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Speech Sounds by Octavia E. Butler

“Speech Sounds” is a 1983 science fiction short story by Octavia E. Butler, and was the winner of a 1984 Hugo Award. It is about a plague that wipes out humankind’s ability to speak, and one woman’s adventure as she tries to get from Los Angeles to Pasadena without being killed. Read More

After the Myths Went Home by Robert Silverberg

After the Myths Went Home by Robert Silverberg is the one story you know it would make for an awesome Dr Who special. Or Twilight Zone episode. Or anything, just somebody PLEASE MAKE THIS!

“Leor’s new machine had crystal rods and silver sides. A giant emerald was embedded in its twelve-angled lid.”

There are no problems in the future. Everyone’s belly is full, no-one drowns or thirsts or is ever unhappy. There are such lovely marvels in the future, when the mysteries of the Universe have been laid bare and Earth’s problems are in Earth’s past, the planet itself a distant memory.

It is the best of times and the worst part is, everybody agrees.

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Remembering Iain M. Banks, a Science Fiction legend

Remembering Iain M. Banks

 

On June 9th, 2013, one of the greatest modern writers of science fiction was lost to us after a long, harrowing struggle with cancer. For those of you not in the know, Iain Banks was, in may ways, the father of the modern cinematic science fiction: he was a weaver of worlds, of powerful imagery, of wide-screen infinite-budget CGI borne from a very rich imagination.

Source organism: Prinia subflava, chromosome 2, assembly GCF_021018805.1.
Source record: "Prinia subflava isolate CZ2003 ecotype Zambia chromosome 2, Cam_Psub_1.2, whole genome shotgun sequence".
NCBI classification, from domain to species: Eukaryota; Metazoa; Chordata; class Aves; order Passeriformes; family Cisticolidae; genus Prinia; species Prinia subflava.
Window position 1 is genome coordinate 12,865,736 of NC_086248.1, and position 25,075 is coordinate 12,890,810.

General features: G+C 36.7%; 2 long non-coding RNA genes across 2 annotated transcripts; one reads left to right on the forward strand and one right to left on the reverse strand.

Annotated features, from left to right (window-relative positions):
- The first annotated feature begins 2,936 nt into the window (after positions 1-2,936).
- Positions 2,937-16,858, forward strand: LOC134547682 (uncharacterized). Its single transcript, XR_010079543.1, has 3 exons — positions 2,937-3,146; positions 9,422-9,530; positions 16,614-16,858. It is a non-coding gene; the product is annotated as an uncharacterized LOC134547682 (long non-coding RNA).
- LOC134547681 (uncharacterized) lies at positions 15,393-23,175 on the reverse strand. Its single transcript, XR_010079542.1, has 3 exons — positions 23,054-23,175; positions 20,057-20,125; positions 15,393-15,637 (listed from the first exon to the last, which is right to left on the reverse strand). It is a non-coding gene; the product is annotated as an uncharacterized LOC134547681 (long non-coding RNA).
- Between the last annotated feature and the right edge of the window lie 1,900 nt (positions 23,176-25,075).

Born February 15th, 1954 to a professional ice-skater mother and an Admiralty Officer father, Banks decided that the one thing he always ever wanted to do was to just…write. From the age of 11, he began the long process of weaving worlds, which produced an entire novel (the Hungarian Lift-Jet) by the age of 16. After finishing his very first honest-to-God novel, the Wasp Factory, in 1984, Iain had apparently worn a considerable number of typewriters down, which led his agent to agree with him in a one-book-per-year deal. Iain (reluctantly) agreed.

His work has been adapted into television series, radio-dramas and a theater play, called The Curse of Iain Banks. A politically active and terrifyingly imaginative man, Iain Banks did his absolute best to be a man of the world and a writer first, instead of simply resting in his polymer-based orbital palace he’d built for himself thanks to his work.

 

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Life on the Moon by Tony Daniel

This is a guest post by Jillian Terry.

First published in Asimov’s, this short story received the magazine’s Readers Choice award for 1996. The futuristic story was also nominated for the Hugo Award for Best Story in the same year. The story is told from the perspective of a writer whose wife travels to the moon. Read More